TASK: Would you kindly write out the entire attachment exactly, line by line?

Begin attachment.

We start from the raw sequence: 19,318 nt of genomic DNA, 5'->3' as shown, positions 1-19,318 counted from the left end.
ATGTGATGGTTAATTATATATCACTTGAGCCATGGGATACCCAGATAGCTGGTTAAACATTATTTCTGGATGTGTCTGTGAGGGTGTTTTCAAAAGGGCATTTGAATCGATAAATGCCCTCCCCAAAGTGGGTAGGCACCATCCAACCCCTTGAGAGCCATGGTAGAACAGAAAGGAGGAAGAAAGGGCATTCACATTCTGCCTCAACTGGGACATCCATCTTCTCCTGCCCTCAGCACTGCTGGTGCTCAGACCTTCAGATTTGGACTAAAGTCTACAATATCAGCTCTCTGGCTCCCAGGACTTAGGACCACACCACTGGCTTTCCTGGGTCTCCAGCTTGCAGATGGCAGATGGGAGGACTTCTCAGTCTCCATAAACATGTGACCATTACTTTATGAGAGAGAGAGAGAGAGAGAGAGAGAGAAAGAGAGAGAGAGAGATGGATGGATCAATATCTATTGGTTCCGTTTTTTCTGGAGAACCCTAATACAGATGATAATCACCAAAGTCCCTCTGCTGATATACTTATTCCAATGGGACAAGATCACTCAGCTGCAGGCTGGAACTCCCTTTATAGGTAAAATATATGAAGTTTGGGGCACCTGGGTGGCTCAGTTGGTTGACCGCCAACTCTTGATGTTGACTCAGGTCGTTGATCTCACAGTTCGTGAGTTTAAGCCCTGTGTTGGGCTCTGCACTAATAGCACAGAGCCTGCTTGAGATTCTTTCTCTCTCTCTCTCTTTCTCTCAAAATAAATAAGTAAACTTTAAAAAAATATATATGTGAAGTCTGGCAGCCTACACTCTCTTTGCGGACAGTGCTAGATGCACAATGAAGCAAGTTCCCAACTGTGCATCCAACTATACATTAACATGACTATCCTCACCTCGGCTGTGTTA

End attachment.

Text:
We start from the raw sequence: 19,318 nt of genomic DNA, 5'->3' as shown, positions 1-19,318 counted from the left end.
ATGTGATGGTTAATTATATATCACTTGAGCCATGGGATACCCAGATAGCTGGTTAAACATTATTTCTGGATGTGTCTGTGAGGGTGTTTTCAAAAGGGCATTTGAATCGATAAATGCCCTCCCCAAAGTGGGTAGGCACCATCCAACCCCTTGAGAGCCATGGTAGAACAGAAAGGAGGAAGAAAGGGCATTCACATTCTGCCTCAACTGGGACATCCATCTTCTCCTGCCCTCAGCACTGCTGGTGCTCAGACCTTCAGATTTGGACTAAAGTCTACAATATCAGCTCTCTGGCTCCCAGGACTTAGGACCACACCACTGGCTTTCCTGGGTCTCCAGCTTGCAGATGGCAGATGGGAGGACTTCTCAGTCTCCATAAACATGTGACCATTACTTTATGAGAGAGAGAGAGAGAGAGAGAGAGAGAAAGAGAGAGAGAGAGATGGATGGATCAATATCTATTGGTTCCGTTTTTTCTGGAGAACCCTAATACAGATGATAATCACCAAAGTCCCTCTGCTGATATACTTATTCCAATGGGACAAGATCACTCAGCTGCAGGCTGGAACTCCCTTTATAGGTAAAATATATGAAGTTTGGGGCACCTGGGTGGCTCAGTTGGTTGACCGCCAACTCTTGATGTTGACTCAGGTCGTTGATCTCACAGTTCGTGAGTTTAAGCCCTGTGTTGGGCTCTGCACTAATAGCACAGAGCCTGCTTGAGATTCTTTCTCTCTCTCTCTCTTTCTCTCAAAATAAATAAGTAAACTTTAAAAAAATATATATGTGAAGTCTGGCAGCCTACACTCTCTTTGCGGACAGTGCTAGATGCACAATGAAGCAAGTTCCCAACTGTGCATCCAACTATACATTAACATGACTATCCTCACCTCGGCTGTGTTA